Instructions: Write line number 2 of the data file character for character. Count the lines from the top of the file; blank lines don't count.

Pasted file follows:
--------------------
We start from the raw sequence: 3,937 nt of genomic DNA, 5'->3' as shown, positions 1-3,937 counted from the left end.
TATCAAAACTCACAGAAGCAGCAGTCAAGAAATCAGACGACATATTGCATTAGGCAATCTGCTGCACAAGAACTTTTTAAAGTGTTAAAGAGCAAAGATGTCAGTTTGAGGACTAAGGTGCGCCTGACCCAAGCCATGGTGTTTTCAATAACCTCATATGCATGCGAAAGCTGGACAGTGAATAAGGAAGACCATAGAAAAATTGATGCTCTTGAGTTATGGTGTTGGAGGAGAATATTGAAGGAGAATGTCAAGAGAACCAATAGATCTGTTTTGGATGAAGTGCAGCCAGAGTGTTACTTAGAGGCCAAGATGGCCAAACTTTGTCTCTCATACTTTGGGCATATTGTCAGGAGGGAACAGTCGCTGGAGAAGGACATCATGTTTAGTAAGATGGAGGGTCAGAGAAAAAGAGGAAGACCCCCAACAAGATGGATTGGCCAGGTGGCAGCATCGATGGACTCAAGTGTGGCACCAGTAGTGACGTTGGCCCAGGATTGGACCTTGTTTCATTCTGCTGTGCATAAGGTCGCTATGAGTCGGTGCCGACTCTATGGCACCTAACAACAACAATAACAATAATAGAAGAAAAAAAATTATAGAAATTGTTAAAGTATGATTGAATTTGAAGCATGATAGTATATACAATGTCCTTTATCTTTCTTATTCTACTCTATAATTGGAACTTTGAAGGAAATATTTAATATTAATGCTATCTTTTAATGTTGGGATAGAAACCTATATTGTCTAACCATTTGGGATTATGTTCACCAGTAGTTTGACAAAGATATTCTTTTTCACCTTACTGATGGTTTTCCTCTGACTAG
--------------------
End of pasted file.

TATCAAAACTCACAGAAGCAGCAGTCAAGAAATCAGACGACATATTGCATTAGGCAATCTGCTGCACAAGAACTTTTTAAAGTGTTAAAGAGCAAAGATGTCAGTTTGAGGACTAAGGTGCGCCTGACCCAAGCCATGGTGTTTTCAATAACCTCATATGCATGCGAAAGCTGGACAGTGAATAAGGAAGACCATAGAAAAATTGATGCTCTTGAGTTATGGTGTTGGAGGAGAATATTGAAGGAGAATGTCAAGAGAACCAATAGATCTGTTTTGGATGAAGTGCAGCCAGAGTGTTACTTAGAGGCCAAGATGGCCAAACTTTGTCTCTCATACTTTGGGCATATTGTCAGGAGGGAACAGTCGCTGGAGAAGGACATCATGTTTAGTAAGATGGAGGGTCAGAGAAAAAGAGGAAGACCCCCAACAAGATGGATTGGCCAGGTGGCAGCATCGATGGACTCAAGTGTGGCACCAGTAGTGACGTTGGCCCAGGATTGGACCTTGTTTCATTCTGCTGTGCATAAGGTCGCTATGAGTCGGTGCCGACTCTATGGCACCTAACAACAACAATAACAATAATAGAAGAAAAAAAATTATAGAAATTGTTAAAGTATGATTGAATTTGAAGCATGATAGTATATACAATGTCCTTTATCTTTCTTATTCTACTCTATAATTGGAACTTTGAAGGAAATATTTAATATTAATGCTATCTTTTAATGTTGGGATAGAAACCTATATTGTCTAACCATTTGGGATTATGTTCACCAGTAGTTTGACAAAGATATTCTTTTTCACCTTACTGATGGTTTTCCTCTGACTAG